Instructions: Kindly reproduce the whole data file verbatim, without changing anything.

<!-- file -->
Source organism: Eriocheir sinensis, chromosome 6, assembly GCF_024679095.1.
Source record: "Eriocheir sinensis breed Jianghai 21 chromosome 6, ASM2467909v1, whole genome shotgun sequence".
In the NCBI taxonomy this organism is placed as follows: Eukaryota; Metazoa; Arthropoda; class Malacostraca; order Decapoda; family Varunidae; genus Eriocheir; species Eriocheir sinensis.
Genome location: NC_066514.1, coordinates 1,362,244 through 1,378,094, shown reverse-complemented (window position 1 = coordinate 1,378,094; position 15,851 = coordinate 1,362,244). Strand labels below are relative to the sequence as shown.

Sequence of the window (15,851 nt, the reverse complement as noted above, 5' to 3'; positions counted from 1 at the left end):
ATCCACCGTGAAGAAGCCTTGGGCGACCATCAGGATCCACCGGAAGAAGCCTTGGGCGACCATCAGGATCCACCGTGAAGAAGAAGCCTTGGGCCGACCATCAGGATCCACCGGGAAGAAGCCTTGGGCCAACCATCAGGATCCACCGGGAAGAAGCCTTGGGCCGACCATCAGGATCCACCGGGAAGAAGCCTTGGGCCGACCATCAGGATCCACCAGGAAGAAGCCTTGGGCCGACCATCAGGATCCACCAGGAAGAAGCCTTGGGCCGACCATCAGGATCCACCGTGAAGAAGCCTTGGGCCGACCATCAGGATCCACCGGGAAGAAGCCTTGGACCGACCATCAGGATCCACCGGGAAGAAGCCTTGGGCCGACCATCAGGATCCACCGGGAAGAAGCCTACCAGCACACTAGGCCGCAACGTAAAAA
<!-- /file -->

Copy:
Source organism: Eriocheir sinensis, chromosome 6, assembly GCF_024679095.1.
Source record: "Eriocheir sinensis breed Jianghai 21 chromosome 6, ASM2467909v1, whole genome shotgun sequence".
In the NCBI taxonomy this organism is placed as follows: Eukaryota; Metazoa; Arthropoda; class Malacostraca; order Decapoda; family Varunidae; genus Eriocheir; species Eriocheir sinensis.
Genome location: NC_066514.1, coordinates 1,362,244 through 1,378,094, shown reverse-complemented (window position 1 = coordinate 1,378,094; position 15,851 = coordinate 1,362,244). Strand labels below are relative to the sequence as shown.

Sequence of the window (15,851 nt, the reverse complement as noted above, 5' to 3'; positions counted from 1 at the left end):
ATCCACCGTGAAGAAGCCTTGGGCGACCATCAGGATCCACCGGAAGAAGCCTTGGGCGACCATCAGGATCCACCGTGAAGAAGAAGCCTTGGGCCGACCATCAGGATCCACCGGGAAGAAGCCTTGGGCCAACCATCAGGATCCACCGGGAAGAAGCCTTGGGCCGACCATCAGGATCCACCGGGAAGAAGCCTTGGGCCGACCATCAGGATCCACCAGGAAGAAGCCTTGGGCCGACCATCAGGATCCACCAGGAAGAAGCCTTGGGCCGACCATCAGGATCCACCGTGAAGAAGCCTTGGGCCGACCATCAGGATCCACCGGGAAGAAGCCTTGGACCGACCATCAGGATCCACCGGGAAGAAGCCTTGGGCCGACCATCAGGATCCACCGGGAAGAAGCCTACCAGCACACTAGGCCGCAACGTAAAAA